Mark Guzdial Calls for Computer Literacy at CS+X Colloquium
US students need more teachers, access to computer science education
The number of students exposed to computer science classes in the United States is staggeringly low. Fewer than one out of every 10 schools have a computer science teacher. And those schools with computer science teachers are among the most privileged.
“It is our job to make a computer-literate society,” Mark Guzdial said during this week’s CS+X colloquium. “If people learn programming, they have this amazing power to automatically execute processes and understand things they wouldn’t otherwise.”
A professor of computer science at Georgia Tech, Guzdial discussed the challenges of and potential solutions for creating a more computer-literate world in his lecture, “Requirements of a Computer-Literate Society” on Tuesday, December 3.
While most high schools do not offer computer science, the ones that do rarely make it a requirement. Guzdial said a major barrier to computer literacy is that too few states require high school students to take a computer science class in order to graduate. And states that do have a computer science requirement, such as South Carolina, define the subject very broadly and rarely introduce students to skills like programming.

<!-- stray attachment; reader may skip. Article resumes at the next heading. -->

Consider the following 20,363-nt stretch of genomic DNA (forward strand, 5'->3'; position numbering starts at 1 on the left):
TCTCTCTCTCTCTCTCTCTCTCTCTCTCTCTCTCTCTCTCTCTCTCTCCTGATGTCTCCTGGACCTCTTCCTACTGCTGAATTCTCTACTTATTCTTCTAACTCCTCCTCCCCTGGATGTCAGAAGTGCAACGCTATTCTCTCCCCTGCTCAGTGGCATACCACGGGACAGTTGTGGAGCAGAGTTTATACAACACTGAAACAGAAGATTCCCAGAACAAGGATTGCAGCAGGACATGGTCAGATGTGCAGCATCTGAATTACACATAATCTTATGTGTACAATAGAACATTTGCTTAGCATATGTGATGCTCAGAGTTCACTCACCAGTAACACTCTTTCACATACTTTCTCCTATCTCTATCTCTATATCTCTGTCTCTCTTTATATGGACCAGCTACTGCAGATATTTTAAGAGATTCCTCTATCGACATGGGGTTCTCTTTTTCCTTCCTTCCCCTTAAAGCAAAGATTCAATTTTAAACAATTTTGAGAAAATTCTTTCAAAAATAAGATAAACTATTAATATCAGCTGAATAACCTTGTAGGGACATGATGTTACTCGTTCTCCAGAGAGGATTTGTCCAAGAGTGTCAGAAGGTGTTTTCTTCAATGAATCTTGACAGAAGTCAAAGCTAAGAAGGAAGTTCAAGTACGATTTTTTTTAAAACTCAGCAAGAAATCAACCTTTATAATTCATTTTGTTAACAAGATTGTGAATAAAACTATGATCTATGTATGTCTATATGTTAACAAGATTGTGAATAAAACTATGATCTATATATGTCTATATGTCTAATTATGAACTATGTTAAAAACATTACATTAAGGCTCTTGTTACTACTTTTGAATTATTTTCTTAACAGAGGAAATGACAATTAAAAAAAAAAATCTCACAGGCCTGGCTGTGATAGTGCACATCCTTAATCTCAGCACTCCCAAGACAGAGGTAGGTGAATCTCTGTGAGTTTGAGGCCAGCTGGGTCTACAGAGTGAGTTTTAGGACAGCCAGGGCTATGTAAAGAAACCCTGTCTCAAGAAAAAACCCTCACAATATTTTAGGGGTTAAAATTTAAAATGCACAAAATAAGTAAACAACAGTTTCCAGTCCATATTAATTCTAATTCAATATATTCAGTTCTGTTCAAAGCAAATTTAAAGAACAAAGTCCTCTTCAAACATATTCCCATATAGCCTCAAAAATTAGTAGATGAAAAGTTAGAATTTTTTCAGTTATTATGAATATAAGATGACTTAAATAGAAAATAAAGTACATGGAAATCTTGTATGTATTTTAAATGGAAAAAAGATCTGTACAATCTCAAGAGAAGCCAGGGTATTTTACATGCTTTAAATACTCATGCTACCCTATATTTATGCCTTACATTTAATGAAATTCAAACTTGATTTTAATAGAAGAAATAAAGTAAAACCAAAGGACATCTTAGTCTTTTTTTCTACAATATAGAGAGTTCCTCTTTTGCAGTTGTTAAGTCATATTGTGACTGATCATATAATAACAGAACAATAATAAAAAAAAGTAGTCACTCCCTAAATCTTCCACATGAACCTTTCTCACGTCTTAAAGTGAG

Another problem is that computer science jobs historically have been filled with white men. Underrepresented minorities may be less attracted to the field because they do not have their own role models. Out of all of the advanced placement (AP) exams administered in the United States, women are least likely to take the computer science exam. Guzdial underscored this fact by pointing to data from the state of Utah. In 2014, only four high school women in Utah took the AP test for computer science.
Guzdial added that experts often talk about underrepresented minorities, such as women, Hispanics, and African Americans, as if they are all one group. He said it’s important to come up with more compartmentalized approaches to address each community when encouraging them to pursue computer science.
Guzdial offered a handful of solutions to help improve computer literacy in the United States. First, he said the computer science community needs to conduct more research. Most available research examines why college undergraduate students succeed or struggle in computer science, ignoring younger children and older adults. Next, the community needs to offer computer education to adults who discover it later in life. Finally, schools need many more teachers. Because there are few computer science teachers across the country, they already lack community. Guzdial said teachers need a sense of identity and community in order to thrive. One way to remedy this is by organizing online support groups and opportunities for professional development to increase confidence in teaching.
“In terms of retention and development, that sense of confidence is more important than actually knowing a lot of computer science,” Guzdial said. “Teachers don’t need to be software developers. That’s not what their job involves. They need community, confidence, and more learning options.